Here is the probabilistic interpretation of Proposition 9.21. Recall the elementary result (yyy) that in a $n$-state chain

$\sum_{a}\sum_{b}\pi_{a}p_{ab}E_{b}T_{a}=n-1.$ | (9.20) |

The next result shows that replacing $E_{b}T_{a}$ by $E_{a}T_{b}$ gives an inequality. This arose as an ingredient in work of Tetali [327] discussed at xxx.

$\sum_{a}\sum_{b}\pi_{a}p_{ab}E_{a}T_{b}\leq n-1$.

Proof. We argue backwards. By (9.20), the issue is to prove

$\sum_{a}\sum_{b}\pi_{a}p_{ab}(E_{b}T_{a}-E_{a}T_{b})\geq 0.$ |

Using Lemma yyy, the quantity in question equals

$\sum_{a}\sum_{b}\pi_{a}p_{ab}\left(\frac{Z_{aa}}{\pi_{a}}-\frac{Z_{ba}}{\pi_{a% }}-\frac{Z_{bb}}{\pi_{b}}+\frac{Z_{ab}}{\pi_{b}}\right)$ |

$=\mbox{trace }{\bf Z}-\mbox{trace }{\bf P}{\bf Z}-\mbox{trace }{\bf Z}+\mbox{% trace }{\bf P}^{*}{\bf Z}=\mbox{trace }({\bf P}^{*}-{\bf P}){\bf Z}\geq 0.$ |

$\Box$

Here is the motivation for Conjecture 9.22. For $0\leq\lambda\leq 1$ let ${\bf P}(\lambda)=(1-\lambda){\bf P}+\lambda{\bf P}^{*}$, so that ${\bf P}(1/2)$ is the “additive reversiblization” in Lemma 9.20. Consider the average hitting time parameters $\tau_{0}=\tau_{0}(\lambda)$ from Chapter 4.

Assuming Conjecture 9.22 is true, $\tau_{0}(\lambda)\leq\tau_{0}(1/2)$ for all $0\leq\lambda\leq 1$.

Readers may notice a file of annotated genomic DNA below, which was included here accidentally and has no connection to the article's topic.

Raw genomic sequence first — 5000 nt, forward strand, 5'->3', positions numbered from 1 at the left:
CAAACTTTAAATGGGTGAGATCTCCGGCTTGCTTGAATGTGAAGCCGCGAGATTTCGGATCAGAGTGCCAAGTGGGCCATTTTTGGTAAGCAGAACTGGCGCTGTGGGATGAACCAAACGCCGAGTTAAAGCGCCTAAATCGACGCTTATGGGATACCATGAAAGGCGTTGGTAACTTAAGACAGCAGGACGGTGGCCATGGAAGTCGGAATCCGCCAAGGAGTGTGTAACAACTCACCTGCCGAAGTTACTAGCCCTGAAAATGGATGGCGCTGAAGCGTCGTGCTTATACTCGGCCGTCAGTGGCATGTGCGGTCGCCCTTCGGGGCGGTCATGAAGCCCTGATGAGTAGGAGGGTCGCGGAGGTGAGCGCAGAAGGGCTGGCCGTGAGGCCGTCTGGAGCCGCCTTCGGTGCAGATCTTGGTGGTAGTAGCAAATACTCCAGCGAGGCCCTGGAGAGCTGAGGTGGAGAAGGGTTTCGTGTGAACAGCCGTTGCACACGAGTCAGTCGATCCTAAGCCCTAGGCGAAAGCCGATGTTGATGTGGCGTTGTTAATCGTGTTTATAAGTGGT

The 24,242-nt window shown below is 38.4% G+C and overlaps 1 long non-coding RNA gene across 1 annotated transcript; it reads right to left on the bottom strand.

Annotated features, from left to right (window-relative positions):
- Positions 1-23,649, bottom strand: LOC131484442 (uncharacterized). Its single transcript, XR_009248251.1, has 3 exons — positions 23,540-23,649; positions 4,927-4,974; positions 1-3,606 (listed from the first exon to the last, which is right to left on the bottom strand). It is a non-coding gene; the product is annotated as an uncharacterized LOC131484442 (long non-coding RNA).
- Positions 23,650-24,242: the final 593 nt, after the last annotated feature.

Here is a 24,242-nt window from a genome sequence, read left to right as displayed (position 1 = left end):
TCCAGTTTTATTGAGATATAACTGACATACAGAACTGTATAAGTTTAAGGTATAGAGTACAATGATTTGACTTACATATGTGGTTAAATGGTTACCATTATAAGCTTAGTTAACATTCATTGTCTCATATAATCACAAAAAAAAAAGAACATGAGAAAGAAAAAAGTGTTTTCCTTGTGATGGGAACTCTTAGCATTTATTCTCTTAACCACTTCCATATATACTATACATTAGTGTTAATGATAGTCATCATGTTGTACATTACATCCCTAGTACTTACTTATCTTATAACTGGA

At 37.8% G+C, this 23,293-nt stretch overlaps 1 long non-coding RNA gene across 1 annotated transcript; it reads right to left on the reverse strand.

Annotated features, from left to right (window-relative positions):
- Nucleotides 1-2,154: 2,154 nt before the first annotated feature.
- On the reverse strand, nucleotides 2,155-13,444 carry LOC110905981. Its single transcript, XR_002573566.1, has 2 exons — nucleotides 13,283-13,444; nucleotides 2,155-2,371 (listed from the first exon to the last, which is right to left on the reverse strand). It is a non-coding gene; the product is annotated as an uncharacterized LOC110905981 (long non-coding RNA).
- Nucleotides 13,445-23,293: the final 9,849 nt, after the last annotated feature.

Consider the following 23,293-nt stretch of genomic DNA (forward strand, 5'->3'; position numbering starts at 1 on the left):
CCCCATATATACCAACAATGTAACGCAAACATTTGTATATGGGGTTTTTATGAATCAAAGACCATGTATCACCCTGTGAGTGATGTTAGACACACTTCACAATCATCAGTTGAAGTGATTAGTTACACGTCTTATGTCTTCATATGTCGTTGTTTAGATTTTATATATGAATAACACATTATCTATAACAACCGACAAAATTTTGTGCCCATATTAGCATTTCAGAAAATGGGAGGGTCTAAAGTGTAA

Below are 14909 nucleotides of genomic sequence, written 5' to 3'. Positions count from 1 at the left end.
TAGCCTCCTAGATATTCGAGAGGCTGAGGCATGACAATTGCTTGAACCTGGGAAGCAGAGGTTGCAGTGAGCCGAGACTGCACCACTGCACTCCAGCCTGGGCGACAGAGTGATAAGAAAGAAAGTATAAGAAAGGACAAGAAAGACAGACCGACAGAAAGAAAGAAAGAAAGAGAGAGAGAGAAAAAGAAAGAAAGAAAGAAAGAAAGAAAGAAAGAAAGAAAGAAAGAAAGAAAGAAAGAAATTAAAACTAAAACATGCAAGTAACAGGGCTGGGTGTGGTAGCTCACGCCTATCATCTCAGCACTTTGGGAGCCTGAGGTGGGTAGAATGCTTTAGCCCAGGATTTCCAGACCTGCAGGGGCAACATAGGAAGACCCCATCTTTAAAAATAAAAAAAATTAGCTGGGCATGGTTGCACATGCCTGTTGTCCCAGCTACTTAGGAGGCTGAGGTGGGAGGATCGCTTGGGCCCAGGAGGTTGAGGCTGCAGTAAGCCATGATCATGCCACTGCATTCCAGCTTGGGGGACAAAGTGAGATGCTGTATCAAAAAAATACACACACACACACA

In other words, making the chain “more reversible” tends to increase mean hitting times.

Proof. This depends on results about differentiating with respect to the transition matrix, which we present as slightly informal calculations. Introduce a “perturbation” matrix ${\bf Q}$ such that

$\sum_{j}q_{ij}=0\ \forall i;\ \ q_{ij}=0\mbox{ whenever }p_{ij}=0.$ | (9.21) |

Then ${\bf P}+\theta{\bf Q}$ is a transition matrix, for $\theta$ is some neighborhood of $0$. Write $\frac{d}{d\theta}\$ for the derivative at $\theta=0$. Then, writing $N_{i}(t)$ for the number of visits to $i$ before time $t$,

$\frac{d}{d\theta}\ E_{a}T_{b}=\sum_{i}E_{a}N_{i}(T_{b})\ \sum_{j}q_{ij}E_{j}T_% {b}.$ |

This holds because the $\sum_{j}$ term gives the effect on $ET_{b}$ of a ${\bf Q}$-step from $i$. Using general identities from Chapter 2 yyy, and (9.21), this becomes

$\frac{d}{d\theta}\ E_{a}T_{b}=\sum_{i}\left(\frac{\pi_{i}(z_{ab}-z_{bb})}{\pi_% {b}}+z_{bi}-z_{ai}\right)\ \sum_{j}q_{ij}z_{jb}/\pi_{b}.$ |

Now specialize to the case where $\pi$ is the stationary distribution for each ${\bf P}+\theta{\bf Q}$, that is where

$\sum_{i}\pi_{i}q_{ij}=0\ \forall j.$ |

Then the expression above simplifies to

$\frac{d}{d\theta}\ E_{a}T_{b}=\sum_{i}(z_{bi}-z_{ai})\ \sum_{j}q_{ij}z_{jb}/% \pi_{b}.$ |

Averaging over $a$, using $\sum_{a}\pi_{a}z_{ai}=0$,

$\frac{d}{d\theta}\ E_{\pi}T_{b}=\sum_{i}\sum_{j}z_{bi}q_{ij}z_{jb}/\pi_{b}$ |

and then averaging over $b$,

$\frac{d}{d\theta}\ \tau_{0}=\mbox{ trace }{\bf Z}{\bf Q}{\bf Z}=\mbox{ trace }% {\bf Z}^{2}{\bf Q}.$ |

So consider $\lambda<1/2$ in Corollary 9.24. Then

$\displaystyle\frac{d}{d\lambda}\tau_{0}(\lambda)$ | $\displaystyle=$ | $\displaystyle\mbox{ trace }{\bf Z}^{2}(\lambda)({\bf P}^{*}-{\bf P})$ | ||

$\displaystyle=$ | $\displaystyle(1-2\lambda)^{-1}\mbox{ trace }{\bf Z}^{2}(\lambda)({\bf P}^{*}(% \lambda)-{\bf P}(\lambda))$ |

and Conjecture 9.22 would imply this is $\geq 0$, implying the conclusion of Corollary 9.24.

9.3 Self-verifying algorithms for sampling from a stationary distributionBibliography9.5 An example concerning eigenvalues and mixing times